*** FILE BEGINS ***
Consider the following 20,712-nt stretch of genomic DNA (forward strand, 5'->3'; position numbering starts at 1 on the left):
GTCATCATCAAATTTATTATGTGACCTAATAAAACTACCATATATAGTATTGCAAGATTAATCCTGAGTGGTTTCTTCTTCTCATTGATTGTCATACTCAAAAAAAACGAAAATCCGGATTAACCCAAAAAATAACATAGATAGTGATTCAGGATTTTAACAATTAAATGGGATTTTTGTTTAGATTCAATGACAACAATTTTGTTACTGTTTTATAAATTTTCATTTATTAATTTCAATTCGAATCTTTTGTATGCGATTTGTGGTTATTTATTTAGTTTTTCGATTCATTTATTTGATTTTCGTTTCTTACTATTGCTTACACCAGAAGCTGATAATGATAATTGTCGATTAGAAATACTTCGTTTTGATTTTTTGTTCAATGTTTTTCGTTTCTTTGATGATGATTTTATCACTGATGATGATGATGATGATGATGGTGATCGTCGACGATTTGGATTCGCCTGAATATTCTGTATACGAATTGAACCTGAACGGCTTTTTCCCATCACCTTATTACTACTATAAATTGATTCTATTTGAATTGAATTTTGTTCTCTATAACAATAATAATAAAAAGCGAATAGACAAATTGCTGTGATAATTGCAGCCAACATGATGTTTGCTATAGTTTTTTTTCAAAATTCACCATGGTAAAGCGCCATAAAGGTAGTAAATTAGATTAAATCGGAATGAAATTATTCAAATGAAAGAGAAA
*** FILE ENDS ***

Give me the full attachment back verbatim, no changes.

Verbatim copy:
Consider the following 20,712-nt stretch of genomic DNA (forward strand, 5'->3'; position numbering starts at 1 on the left):
GTCATCATCAAATTTATTATGTGACCTAATAAAACTACCATATATAGTATTGCAAGATTAATCCTGAGTGGTTTCTTCTTCTCATTGATTGTCATACTCAAAAAAAACGAAAATCCGGATTAACCCAAAAAATAACATAGATAGTGATTCAGGATTTTAACAATTAAATGGGATTTTTGTTTAGATTCAATGACAACAATTTTGTTACTGTTTTATAAATTTTCATTTATTAATTTCAATTCGAATCTTTTGTATGCGATTTGTGGTTATTTATTTAGTTTTTCGATTCATTTATTTGATTTTCGTTTCTTACTATTGCTTACACCAGAAGCTGATAATGATAATTGTCGATTAGAAATACTTCGTTTTGATTTTTTGTTCAATGTTTTTCGTTTCTTTGATGATGATTTTATCACTGATGATGATGATGATGATGATGGTGATCGTCGACGATTTGGATTCGCCTGAATATTCTGTATACGAATTGAACCTGAACGGCTTTTTCCCATCACCTTATTACTACTATAAATTGATTCTATTTGAATTGAATTTTGTTCTCTATAACAATAATAATAAAAAGCGAATAGACAAATTGCTGTGATAATTGCAGCCAACATGATGTTTGCTATAGTTTTTTTTCAAAATTCACCATGGTAAAGCGCCATAAAGGTAGTAAATTAGATTAAATCGGAATGAAATTATTCAAATGAAAGAGAAA